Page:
The term neural network refers to any of several forms of alternative computer technology. The basic idea behind all neural networks is to mimic the workings of the human brain.


Compared with digital computers, neural networks are fast. They can reach conclusions more rapidly than digital machines.

Neural networks are good at tasks such as object recognition and speech recognition. Neural networks can take small bits of information about an object, sound, or other complex thing, and fill in the gaps to get the whole. This was vividly demonstrated when an early version of a neural network took an incomplete (20 percent) radar image of a jet plane and, on the basis of that data, produced a complete graphic of the type of aircraft that caused the echoes.

Neural networks can learn from their mistakes, improving their performance after repeating a task many times. They also exhibit graceful degradation, so that if part of the system is destroyed, the rest can keep things going, albeit at a slower speed and/or with less accuracy.


Neural networks are imprecise. If you ask one to balance your checkbook, it will come close, but it will not give an exact answer. Neural networks are not designed to do calculations of the sort a digital computer can carry out. A $5.00 calculator will outperform even the most complex neural network at basic arithmetic. In that sense, neural network technology resembles analog computer technology.

Another weakness of neural networks arises from the fact that they inevitably make mistakes as they zero in on their conclusions. Digital machines break problems down into miniscule pieces, meticulously grinding out a solution to a level of exactness limited only by the number of transistors that can be fabricated onto a chip of silicon. Neural networks tackle problems as a whole, modifying their outlook until the results satisfy certain conditions.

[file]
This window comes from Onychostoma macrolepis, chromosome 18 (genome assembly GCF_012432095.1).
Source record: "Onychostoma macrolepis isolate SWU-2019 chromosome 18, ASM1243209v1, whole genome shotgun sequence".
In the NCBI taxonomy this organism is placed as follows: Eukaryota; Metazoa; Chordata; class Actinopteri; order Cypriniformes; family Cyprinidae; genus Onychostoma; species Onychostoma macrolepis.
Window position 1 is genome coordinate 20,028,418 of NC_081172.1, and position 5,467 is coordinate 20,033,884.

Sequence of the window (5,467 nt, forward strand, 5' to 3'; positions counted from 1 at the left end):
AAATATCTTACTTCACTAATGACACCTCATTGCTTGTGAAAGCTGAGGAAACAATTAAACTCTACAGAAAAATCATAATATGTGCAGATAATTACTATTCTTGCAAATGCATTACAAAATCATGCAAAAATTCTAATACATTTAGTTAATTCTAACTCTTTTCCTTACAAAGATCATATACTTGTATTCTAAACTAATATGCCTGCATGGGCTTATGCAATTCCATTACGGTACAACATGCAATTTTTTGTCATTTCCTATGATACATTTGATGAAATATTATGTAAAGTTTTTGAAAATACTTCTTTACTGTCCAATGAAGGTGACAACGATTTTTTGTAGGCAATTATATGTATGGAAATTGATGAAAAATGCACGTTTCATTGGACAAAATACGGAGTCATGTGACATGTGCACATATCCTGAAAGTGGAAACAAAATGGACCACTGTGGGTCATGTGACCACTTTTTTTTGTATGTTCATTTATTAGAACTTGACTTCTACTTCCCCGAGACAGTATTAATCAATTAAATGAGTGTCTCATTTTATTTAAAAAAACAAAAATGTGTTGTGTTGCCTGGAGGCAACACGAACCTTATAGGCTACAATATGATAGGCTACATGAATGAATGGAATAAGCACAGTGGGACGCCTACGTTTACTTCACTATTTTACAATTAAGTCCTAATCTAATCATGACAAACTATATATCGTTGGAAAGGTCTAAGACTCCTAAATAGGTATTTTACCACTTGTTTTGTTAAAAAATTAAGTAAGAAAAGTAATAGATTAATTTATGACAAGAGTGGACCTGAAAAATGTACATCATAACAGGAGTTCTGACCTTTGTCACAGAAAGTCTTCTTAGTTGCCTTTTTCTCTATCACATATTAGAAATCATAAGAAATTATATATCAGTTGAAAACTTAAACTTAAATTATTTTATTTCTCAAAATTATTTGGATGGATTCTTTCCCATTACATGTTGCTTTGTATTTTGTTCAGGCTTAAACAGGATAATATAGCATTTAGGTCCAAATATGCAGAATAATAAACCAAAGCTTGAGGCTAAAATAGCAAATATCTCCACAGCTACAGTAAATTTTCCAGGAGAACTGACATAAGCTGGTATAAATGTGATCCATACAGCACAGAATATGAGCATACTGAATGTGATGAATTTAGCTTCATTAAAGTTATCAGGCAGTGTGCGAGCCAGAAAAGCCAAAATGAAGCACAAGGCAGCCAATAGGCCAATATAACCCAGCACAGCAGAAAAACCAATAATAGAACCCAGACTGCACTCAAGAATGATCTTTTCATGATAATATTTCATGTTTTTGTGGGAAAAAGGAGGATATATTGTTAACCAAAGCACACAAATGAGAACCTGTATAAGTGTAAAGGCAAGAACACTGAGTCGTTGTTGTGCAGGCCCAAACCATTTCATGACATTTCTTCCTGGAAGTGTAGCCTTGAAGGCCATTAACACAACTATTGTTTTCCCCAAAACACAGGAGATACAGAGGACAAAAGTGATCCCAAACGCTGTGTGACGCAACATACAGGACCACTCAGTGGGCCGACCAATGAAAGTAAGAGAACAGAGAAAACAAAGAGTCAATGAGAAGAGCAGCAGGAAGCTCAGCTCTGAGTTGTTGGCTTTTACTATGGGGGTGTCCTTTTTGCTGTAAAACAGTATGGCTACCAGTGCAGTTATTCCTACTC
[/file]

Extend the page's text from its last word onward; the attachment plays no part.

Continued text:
One might make the generalization that digital computers are analytical, while neural networks are intuitive.

Fuzzy logic

Digital machines recognize, at the fundamental level, two conditions or states: logic 1 and logic 0. These two logic states can be specified in terms of high/low, true/false, plus/minus, yes/no, red/green, up/down, front/back, or any other clear-cut dichotomy. The human brain is made up of neurons and synapses in a huge network, all of which can communicate with a vast number of others. In a neural network, “neurons” and “synapses” are the processing elements and the data paths between them. The earliest neuralnetwork enthusiasts postulated that the human brain works like a huge digital machine, its neurons and synapses either “firing” or “staying quiet.” Later, it was learned that things are more complicated than that.

In some neural networks, the neurons can send only two different types of signals, and represent the brain as theorized in the 1950s. However, results can be modified by giving some neurons and/or synapses more importance than others. This creates fuzzy logic, in which truth and falsity exist with varying validity.

Neural networks and artificial intelligence

Some researchers suggest that the ultimate goal of AI can be reached by a “marriage” of digital and neural-network technologies. Others think neural networks represent a dead end, and that digital technology has clearly proven itself to be the best way to build a computer. Neural-network research has gone through boom-and-bust cycles, partly as a result of differences of opinion.

Psychologists are interested in this technology because it might help them answer questions about the human brain. However, no neural network has come close to such complexity. Even the biggest neural networks conceived, with billions of neurons and trillions of synapses, would be less intelligent than a cat or dog.

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